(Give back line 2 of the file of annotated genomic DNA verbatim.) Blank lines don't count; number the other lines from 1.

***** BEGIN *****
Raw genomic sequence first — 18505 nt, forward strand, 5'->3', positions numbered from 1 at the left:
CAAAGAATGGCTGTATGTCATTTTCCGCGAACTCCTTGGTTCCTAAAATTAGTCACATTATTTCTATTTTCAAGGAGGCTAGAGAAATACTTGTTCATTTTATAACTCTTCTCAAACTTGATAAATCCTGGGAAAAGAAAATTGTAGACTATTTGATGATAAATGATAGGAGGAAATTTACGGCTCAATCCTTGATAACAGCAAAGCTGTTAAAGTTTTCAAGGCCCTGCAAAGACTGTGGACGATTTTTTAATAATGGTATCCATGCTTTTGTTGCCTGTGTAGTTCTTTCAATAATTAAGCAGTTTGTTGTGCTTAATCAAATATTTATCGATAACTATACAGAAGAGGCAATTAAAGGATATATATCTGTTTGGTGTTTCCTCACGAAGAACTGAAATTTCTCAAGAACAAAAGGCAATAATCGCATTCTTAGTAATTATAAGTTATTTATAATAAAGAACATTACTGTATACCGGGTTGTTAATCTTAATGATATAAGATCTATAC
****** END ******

CAAAGAATGGCTGTATGTCATTTTCCGCGAACTCCTTGGTTCCTAAAATTAGTCACATTATTTCTATTTTCAAGGAGGCTAGAGAAATACTTGTTCATTTTATAACTCTTCTCAAACTTGATAAATCCTGGGAAAAGAAAATTGTAGACTATTTGATGATAAATGATAGGAGGAAATTTACGGCTCAATCCTTGATAACAGCAAAGCTGTTAAAGTTTTCAAGGCCCTGCAAAGACTGTGGACGATTTTTTAATAATGGTATCCATGCTTTTGTTGCCTGTGTAGTTCTTTCAATAATTAAGCAGTTTGTTGTGCTTAATCAAATATTTATCGATAACTATACAGAAGAGGCAATTAAAGGATATATATCTGTTTGGTGTTTCCTCACGAAGAACTGAAATTTCTCAAGAACAAAAGGCAATAATCGCATTCTTAGTAATTATAAGTTATTTATAATAAAGAACATTACTGTATACCGGGTTGTTAATCTTAATGATATAAGATCTATAC